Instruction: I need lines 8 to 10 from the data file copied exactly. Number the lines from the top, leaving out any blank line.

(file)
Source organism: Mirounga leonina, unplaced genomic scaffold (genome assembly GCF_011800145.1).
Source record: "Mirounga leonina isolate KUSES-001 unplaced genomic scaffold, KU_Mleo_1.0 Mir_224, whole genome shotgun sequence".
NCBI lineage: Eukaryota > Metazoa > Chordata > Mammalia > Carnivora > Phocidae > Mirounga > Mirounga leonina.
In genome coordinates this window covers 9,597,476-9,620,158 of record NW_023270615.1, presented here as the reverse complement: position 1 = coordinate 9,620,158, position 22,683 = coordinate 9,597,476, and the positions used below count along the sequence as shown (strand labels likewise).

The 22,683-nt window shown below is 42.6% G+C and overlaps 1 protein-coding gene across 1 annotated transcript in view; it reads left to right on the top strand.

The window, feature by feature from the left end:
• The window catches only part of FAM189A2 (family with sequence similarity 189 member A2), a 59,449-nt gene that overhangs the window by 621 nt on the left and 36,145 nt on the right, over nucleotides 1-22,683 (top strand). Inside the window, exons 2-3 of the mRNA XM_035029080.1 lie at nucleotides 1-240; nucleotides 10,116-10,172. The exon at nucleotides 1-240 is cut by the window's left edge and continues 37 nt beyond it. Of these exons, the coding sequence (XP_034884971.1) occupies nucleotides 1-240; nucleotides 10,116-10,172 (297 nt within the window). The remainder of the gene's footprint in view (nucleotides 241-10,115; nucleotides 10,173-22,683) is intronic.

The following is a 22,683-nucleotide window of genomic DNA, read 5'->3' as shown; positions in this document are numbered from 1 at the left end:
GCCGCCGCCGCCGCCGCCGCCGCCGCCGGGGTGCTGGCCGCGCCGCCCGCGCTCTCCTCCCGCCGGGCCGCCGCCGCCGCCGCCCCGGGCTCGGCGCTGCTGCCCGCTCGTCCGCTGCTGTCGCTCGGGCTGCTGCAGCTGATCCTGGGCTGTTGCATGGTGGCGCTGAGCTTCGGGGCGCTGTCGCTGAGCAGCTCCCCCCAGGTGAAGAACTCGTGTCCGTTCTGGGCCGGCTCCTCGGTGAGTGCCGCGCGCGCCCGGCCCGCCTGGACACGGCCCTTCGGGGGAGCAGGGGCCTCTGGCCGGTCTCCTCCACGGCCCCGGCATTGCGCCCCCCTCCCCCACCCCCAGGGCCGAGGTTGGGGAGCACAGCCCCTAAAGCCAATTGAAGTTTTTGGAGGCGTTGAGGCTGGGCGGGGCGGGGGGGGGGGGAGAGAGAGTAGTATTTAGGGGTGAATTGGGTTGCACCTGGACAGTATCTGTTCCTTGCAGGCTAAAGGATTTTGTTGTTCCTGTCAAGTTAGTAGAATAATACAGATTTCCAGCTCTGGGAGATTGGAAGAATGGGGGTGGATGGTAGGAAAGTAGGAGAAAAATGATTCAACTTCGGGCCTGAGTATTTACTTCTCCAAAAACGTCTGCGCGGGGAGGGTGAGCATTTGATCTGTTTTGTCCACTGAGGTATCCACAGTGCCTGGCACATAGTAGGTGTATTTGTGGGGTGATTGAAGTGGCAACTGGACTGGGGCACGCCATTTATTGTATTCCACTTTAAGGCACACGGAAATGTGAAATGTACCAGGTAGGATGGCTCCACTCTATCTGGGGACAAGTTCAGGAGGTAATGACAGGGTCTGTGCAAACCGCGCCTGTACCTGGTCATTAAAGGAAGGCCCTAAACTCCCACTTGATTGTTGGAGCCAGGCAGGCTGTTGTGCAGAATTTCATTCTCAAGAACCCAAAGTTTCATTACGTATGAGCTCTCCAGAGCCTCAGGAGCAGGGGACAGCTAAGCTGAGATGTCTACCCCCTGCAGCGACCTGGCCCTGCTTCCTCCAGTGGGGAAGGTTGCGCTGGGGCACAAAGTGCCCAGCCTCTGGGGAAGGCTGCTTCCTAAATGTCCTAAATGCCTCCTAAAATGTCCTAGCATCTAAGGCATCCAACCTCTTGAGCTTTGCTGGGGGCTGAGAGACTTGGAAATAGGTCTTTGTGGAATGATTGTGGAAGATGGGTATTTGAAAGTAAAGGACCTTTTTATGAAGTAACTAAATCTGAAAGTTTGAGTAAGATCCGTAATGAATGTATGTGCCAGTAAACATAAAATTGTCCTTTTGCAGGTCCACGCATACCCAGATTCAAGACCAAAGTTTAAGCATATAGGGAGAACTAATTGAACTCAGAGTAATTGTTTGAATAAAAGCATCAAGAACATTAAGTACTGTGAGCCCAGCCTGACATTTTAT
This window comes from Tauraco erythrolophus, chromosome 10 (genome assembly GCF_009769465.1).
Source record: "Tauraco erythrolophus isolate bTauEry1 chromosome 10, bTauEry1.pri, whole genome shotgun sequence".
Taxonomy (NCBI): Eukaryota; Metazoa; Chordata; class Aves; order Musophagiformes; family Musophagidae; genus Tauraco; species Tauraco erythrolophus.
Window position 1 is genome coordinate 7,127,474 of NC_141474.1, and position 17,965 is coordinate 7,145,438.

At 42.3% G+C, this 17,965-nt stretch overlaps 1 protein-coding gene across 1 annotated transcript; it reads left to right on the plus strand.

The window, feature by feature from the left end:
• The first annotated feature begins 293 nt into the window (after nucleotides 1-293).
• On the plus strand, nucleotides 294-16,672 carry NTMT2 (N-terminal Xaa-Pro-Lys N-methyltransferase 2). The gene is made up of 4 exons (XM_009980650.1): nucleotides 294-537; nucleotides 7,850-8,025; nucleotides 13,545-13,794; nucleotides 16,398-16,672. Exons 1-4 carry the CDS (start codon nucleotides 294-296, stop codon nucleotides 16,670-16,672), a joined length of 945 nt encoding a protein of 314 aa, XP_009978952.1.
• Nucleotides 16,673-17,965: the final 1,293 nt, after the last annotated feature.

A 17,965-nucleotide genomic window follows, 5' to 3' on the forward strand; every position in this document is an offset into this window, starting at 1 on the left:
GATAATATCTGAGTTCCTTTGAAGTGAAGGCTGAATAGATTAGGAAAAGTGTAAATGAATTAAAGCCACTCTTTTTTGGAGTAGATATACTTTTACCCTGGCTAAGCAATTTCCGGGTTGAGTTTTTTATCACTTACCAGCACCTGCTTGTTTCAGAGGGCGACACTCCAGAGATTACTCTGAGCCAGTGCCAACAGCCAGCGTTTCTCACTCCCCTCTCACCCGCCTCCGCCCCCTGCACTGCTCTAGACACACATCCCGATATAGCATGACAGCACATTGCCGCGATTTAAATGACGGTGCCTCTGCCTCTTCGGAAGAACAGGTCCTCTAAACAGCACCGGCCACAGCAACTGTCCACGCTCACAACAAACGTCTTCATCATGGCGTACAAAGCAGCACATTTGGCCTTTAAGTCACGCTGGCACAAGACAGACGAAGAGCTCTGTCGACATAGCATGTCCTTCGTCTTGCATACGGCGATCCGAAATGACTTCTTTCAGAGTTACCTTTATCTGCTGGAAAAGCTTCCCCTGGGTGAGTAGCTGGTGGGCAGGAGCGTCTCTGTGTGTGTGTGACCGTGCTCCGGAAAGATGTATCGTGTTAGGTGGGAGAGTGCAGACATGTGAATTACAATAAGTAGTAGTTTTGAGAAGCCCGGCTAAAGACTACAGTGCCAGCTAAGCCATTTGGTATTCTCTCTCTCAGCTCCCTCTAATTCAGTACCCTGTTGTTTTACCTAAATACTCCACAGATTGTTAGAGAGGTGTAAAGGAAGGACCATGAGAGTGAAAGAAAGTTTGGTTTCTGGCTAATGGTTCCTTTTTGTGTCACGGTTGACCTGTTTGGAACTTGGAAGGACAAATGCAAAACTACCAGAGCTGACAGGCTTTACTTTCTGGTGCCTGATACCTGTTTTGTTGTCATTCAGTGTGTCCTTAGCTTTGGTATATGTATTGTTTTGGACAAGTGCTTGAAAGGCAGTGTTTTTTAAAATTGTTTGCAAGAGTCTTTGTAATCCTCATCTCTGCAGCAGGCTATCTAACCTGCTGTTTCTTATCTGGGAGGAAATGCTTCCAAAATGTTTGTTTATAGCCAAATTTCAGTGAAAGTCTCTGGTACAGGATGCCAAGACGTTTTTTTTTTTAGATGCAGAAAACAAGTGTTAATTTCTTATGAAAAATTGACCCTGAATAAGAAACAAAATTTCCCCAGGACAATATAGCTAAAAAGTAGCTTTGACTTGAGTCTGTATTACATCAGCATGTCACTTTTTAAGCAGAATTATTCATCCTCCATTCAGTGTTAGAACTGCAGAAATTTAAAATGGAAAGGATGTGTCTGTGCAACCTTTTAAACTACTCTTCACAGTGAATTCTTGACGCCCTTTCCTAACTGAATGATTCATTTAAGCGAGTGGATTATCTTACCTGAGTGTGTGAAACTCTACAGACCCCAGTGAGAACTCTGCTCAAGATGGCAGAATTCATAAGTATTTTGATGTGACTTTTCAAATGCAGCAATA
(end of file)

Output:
The following is a 22,683-nucleotide window of genomic DNA, read 5'->3' as shown; positions in this document are numbered from 1 at the left end:
GCCGCCGCCGCCGCCGCCGCCGCCGCCGGGGTGCTGGCCGCGCCGCCCGCGCTCTCCTCCCGCCGGGCCGCCGCCGCCGCCGCCCCGGGCTCGGCGCTGCTGCCCGCTCGTCCGCTGCTGTCGCTCGGGCTGCTGCAGCTGATCCTGGGCTGTTGCATGGTGGCGCTGAGCTTCGGGGCGCTGTCGCTGAGCAGCTCCCCCCAGGTGAAGAACTCGTGTCCGTTCTGGGCCGGCTCCTCGGTGAGTGCCGCGCGCGCCCGGCCCGCCTGGACACGGCCCTTCGGGGGAGCAGGGGCCTCTGGCCGGTCTCCTCCACGGCCCCGGCATTGCGCCCCCCTCCCCCACCCCCAGGGCCGAGGTTGGGGAGCACAGCCCCTAAAGCCAATTGAAGTTTTTGGAGGCGTTGAGGCTGGGCGGGGCGGGGGGGGGGGGAGAGAGAGTAGTATTTAGGGGTGAATTGGGTTGCACCTGGACAGTATCTGTTCCTTGCAGGCTAAAGGATTTTGTTGTTCCTGTCAAGTTAGTAGAATAATACAGATTTCCAGCTCTGGGAGATTGGAAGAATGGGGGTGGATGGTAGGAAAGTAGGAGAAAAATGATTCAACTTCGGGCCTGAGTATTTACTTCTCCAAAAACGTCTGCGCGGGGAGGGTGAGCATTTGATCTGTTTTGTCCACTGAGGTATCCACAGTGCCTGGCACATAGTAGGTGTATTTGTGGGGTGATTGAAGTGGCAACTGGACTGGGGCACGCCATTTATTGTATTCCACTTTAAGGCACACGGAAATGTGAAATGTACCAGGTAGGATGGCTCCACTCTATCTGGGGACAAGTTCAGGAGGTAATGACAGGGTCTGTGCAAACCGCGCCTGTACCTGGTCATTAAAGGAAGGCCCTAAACTCCCACTTGATTGTTGGAGCCAGGCAGGCTGTTGTGCAGAATTTCATTCTCAAGAACCCAAAGTTTCATTACGTATGAGCTCTCCAGAGCCTCAGGAGCAGGGGACAGCTAAGCTGAGATGTCTACCCCCTGCAGCGACCTGGCCCTGCTTCCTCCAGTGGGGAAGGTTGCGCTGGGGCACAAAGTGCCCAGCCTCTGGGGAAGGCTGCTTCCTAAATGTCCTAAATGCCTCCTAAAATGTCCTAGCATCTAAGGCATCCAACCTCTTGAGCTTTGCTGGGGGCTGAGAGACTTGGAAATAGGTCTTTGTGGAATGATTGTGGAAGATGGGTATTTGAAAGTAAAGGACCTTTTTATGAAGTAACTAAATCTGAAAGTTTGAGTAAGATCCGTAATGAATGTATGTGCCAGTAAACATAAAATTGTCCTTTTGCAGGTCCACGCATACCCAGATTCAAGACCAAAGTTTAAGCATATAGGGAGAACTAATTGAACTCAGAGTAATTGTTTGAATAAAAGCATCAAGAACATTAAGTACTGTGAGCCCAGCCTGACATTTTAT
This window comes from Tauraco erythrolophus, chromosome 10 (genome assembly GCF_009769465.1).